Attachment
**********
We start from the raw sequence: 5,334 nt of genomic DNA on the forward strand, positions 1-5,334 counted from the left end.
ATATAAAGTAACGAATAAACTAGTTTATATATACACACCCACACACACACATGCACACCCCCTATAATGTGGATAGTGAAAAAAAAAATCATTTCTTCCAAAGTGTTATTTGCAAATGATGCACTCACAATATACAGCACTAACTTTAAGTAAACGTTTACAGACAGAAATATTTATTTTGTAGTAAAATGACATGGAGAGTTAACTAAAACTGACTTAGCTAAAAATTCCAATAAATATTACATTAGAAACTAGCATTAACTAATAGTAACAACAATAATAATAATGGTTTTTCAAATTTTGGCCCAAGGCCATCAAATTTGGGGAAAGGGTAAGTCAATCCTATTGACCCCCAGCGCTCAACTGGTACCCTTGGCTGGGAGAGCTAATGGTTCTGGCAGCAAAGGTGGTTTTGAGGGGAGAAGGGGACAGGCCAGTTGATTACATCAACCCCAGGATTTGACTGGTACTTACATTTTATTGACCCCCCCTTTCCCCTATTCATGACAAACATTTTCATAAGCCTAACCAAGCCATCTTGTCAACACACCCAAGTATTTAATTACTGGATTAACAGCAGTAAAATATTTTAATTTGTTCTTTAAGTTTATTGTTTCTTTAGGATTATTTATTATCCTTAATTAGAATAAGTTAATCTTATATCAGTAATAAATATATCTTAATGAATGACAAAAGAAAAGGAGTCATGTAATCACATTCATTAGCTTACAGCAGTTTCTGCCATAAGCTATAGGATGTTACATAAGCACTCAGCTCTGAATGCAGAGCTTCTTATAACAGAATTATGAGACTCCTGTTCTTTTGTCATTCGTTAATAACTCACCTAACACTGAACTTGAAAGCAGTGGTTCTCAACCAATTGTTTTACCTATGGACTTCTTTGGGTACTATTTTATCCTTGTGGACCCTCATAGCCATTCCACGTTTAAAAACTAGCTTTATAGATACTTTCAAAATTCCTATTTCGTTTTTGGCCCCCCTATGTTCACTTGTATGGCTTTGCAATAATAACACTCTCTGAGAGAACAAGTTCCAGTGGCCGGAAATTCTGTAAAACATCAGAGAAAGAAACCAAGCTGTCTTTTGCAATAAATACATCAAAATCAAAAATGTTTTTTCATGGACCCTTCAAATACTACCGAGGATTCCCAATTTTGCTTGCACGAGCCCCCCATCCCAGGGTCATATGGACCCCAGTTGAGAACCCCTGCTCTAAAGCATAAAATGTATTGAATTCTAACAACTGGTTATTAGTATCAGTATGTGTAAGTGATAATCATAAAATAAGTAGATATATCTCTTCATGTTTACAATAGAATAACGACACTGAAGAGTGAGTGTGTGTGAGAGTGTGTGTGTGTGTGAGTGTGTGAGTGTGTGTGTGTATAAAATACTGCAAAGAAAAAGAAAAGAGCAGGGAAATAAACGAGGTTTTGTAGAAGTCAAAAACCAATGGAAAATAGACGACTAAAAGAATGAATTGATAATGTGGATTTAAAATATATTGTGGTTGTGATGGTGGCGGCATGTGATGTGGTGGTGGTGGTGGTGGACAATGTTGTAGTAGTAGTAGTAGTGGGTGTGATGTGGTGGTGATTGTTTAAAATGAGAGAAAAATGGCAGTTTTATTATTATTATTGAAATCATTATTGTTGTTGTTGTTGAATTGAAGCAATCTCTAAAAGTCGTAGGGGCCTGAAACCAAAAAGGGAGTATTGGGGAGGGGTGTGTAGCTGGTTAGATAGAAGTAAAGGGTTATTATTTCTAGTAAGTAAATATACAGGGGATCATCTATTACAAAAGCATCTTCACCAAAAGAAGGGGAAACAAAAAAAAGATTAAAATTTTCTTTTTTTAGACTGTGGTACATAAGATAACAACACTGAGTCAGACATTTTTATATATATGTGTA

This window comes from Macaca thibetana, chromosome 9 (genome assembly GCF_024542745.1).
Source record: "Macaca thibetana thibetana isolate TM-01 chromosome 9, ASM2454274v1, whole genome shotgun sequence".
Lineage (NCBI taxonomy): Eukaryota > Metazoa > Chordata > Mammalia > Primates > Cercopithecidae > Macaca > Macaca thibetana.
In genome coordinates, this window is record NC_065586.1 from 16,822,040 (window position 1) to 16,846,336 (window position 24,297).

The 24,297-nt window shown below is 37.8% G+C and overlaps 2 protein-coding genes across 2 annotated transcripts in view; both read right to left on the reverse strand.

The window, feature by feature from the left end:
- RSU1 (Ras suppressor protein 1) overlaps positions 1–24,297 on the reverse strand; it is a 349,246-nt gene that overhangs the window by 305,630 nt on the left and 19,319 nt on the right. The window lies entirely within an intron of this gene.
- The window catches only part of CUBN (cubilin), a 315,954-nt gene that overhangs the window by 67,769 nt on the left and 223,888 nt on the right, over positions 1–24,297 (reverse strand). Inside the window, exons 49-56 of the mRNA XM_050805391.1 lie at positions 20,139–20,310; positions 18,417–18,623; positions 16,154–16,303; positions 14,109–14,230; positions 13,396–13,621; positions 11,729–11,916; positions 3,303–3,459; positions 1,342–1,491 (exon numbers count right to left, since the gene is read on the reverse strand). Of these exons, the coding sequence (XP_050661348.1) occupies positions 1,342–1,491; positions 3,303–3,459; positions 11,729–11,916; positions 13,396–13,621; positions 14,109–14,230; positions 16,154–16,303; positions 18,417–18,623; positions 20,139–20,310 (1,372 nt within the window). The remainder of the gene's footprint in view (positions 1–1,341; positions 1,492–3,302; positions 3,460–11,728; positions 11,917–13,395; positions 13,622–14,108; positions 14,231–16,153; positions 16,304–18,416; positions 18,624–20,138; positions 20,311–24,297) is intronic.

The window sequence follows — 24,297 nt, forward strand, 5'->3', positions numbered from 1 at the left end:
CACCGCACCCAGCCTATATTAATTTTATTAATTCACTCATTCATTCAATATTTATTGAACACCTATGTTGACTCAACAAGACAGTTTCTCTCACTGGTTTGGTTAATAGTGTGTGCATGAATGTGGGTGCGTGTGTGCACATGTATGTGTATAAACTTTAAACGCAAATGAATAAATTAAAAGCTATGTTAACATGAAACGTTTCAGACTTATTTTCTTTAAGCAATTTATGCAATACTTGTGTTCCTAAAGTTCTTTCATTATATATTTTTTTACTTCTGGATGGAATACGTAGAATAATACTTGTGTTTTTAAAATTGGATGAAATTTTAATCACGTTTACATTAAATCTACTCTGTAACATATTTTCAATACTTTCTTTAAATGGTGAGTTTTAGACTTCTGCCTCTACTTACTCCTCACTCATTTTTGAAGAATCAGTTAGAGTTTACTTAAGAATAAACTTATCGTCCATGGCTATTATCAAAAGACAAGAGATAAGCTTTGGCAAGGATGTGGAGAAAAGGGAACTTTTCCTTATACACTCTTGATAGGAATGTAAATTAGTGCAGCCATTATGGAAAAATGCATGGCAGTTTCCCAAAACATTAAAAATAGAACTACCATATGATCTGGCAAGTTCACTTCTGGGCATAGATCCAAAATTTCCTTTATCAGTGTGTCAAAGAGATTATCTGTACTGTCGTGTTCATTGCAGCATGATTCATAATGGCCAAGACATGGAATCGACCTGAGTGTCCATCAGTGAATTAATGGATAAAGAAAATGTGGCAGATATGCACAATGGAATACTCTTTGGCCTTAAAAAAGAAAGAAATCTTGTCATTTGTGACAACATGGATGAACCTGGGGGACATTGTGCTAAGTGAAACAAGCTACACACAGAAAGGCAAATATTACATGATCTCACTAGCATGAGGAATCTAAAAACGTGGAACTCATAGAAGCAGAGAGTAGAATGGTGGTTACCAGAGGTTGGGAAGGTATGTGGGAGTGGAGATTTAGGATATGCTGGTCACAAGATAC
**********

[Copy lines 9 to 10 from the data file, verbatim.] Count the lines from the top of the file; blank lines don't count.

- RSU1 (Ras suppressor protein 1) overlaps positions 1–24,297 on the reverse strand; it is a 349,246-nt gene that overhangs the window by 305,630 nt on the left and 19,319 nt on the right. The window lies entirely within an intron of this gene.
- The window catches only part of CUBN (cubilin), a 315,954-nt gene that overhangs the window by 67,769 nt on the left and 223,888 nt on the right, over positions 1–24,297 (reverse strand). Inside the window, exons 49-56 of the mRNA XM_050805391.1 lie at positions 20,139–20,310; positions 18,417–18,623; positions 16,154–16,303; positions 14,109–14,230; positions 13,396–13,621; positions 11,729–11,916; positions 3,303–3,459; positions 1,342–1,491 (exon numbers count right to left, since the gene is read on the reverse strand). Of these exons, the coding sequence (XP_050661348.1) occupies positions 1,342–1,491; positions 3,303–3,459; positions 11,729–11,916; positions 13,396–13,621; positions 14,109–14,230; positions 16,154–16,303; positions 18,417–18,623; positions 20,139–20,310 (1,372 nt within the window). The remainder of the gene's footprint in view (positions 1–1,341; positions 1,492–3,302; positions 3,460–11,728; positions 11,917–13,395; positions 13,622–14,108; positions 14,231–16,153; positions 16,304–18,416; positions 18,624–20,138; positions 20,311–24,297) is intronic.